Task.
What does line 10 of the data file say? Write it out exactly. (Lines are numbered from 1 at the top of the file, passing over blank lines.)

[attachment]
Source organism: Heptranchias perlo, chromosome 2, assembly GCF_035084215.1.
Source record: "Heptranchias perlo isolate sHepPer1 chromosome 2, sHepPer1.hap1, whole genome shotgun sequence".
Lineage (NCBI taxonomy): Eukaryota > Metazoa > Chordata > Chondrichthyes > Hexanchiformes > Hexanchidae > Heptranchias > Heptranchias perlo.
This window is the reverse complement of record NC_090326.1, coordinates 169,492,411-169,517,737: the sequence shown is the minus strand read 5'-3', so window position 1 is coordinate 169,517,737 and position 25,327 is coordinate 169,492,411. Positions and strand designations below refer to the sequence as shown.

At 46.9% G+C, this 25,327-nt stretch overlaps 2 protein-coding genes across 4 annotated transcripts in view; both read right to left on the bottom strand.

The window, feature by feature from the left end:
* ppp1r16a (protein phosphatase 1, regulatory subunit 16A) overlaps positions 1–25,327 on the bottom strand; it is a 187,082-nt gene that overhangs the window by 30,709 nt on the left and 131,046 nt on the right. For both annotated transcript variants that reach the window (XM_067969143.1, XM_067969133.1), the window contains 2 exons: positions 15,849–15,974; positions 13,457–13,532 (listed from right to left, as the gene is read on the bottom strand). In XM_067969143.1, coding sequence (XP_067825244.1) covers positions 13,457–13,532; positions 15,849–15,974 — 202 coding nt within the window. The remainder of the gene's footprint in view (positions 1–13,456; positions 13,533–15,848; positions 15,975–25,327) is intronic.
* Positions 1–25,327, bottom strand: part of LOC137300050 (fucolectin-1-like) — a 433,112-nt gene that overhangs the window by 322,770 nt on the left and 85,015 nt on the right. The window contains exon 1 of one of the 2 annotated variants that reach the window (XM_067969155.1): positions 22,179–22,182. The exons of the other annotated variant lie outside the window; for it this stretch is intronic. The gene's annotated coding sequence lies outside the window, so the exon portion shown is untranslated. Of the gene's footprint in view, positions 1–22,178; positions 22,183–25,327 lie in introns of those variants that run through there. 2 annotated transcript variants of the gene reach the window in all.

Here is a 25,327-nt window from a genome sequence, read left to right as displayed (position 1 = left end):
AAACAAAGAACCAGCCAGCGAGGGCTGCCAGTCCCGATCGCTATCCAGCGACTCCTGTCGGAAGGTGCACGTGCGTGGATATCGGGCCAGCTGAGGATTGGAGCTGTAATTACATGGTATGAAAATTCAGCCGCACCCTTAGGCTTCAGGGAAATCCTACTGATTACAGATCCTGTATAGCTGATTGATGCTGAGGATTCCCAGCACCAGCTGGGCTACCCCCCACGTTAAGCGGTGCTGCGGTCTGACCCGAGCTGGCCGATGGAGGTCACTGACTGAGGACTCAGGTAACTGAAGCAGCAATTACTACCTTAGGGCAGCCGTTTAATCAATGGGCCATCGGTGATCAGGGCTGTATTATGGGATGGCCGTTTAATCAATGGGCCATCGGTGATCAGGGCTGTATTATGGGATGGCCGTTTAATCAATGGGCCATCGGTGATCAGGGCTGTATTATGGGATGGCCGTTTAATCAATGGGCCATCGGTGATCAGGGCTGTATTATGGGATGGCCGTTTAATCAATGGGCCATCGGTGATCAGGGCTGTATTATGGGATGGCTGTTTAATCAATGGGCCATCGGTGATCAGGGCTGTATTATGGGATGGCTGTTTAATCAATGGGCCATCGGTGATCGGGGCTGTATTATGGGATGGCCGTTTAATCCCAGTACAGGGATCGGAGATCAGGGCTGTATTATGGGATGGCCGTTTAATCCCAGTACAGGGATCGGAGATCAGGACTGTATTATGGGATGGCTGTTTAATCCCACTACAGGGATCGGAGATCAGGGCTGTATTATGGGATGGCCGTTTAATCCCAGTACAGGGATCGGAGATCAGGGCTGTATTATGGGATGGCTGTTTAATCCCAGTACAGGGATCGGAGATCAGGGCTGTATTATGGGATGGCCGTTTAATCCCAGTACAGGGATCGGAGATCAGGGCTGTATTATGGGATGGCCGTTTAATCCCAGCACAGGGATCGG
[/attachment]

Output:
AAACAAAGAACCAGCCAGCGAGGGCTGCCAGTCCCGATCGCTATCCAGCGACTCCTGTCGGAAGGTGCACGTGCGTGGATATCGGGCCAGCTGAGGATTGGAGCTGTAATTACATGGTATGAAAATTCAGCCGCACCCTTAGGCTTCAGGGAAATCCTACTGATTACAGATCCTGTATAGCTGATTGATGCTGAGGATTCCCAGCACCAGCTGGGCTACCCCCCACGTTAAGCGGTGCTGCGGTCTGACCCGAGCTGGCCGATGGAGGTCACTGACTGAGGACTCAGGTAACTGAAGCAGCAATTACTACCTTAGGGCAGCCGTTTAATCAATGGGCCATCGGTGATCAGGGCTGTATTATGGGATGGCCGTTTAATCAATGGGCCATCGGTGATCAGGGCTGTATTATGGGATGGCCGTTTAATCAATGGGCCATCGGTGATCAGGGCTGTATTATGGGATGGCCGTTTAATCAATGGGCCATCGGTGATCAGGGCTGTATTATGGGATGGCCGTTTAATCAATGGGCCATCGGTGATCAGGGCTGTATTATGGGATGGCTGTTTAATCAATGGGCCATCGGTGATCAGGGCTGTATTATGGGATGGCTGTTTAATCAATGGGCCATCGGTGATCGGGGCTGTATTATGGGATGGCCGTTTAATCCCAGTACAGGGATCGGAGATCAGGGCTGTATTATGGGATGGCCGTTTAATCCCAGTACAGGGATCGGAGATCAGGACTGTATTATGGGATGGCTGTTTAATCCCACTACAGGGATCGGAGATCAGGGCTGTATTATGGGATGGCCGTTTAATCCCAGTACAGGGATCGGAGATCAGGGCTGTATTATGGGATGGCTGTTTAATCCCAGTACAGGGATCGGAGATCAGGGCTGTATTATGGGATGGCCGTTTAATCCCAGTACAGGGATCGGAGATCAGGGCTGTATTATGGGATGGCCGTTTAATCCCAGCACAGGGATCGG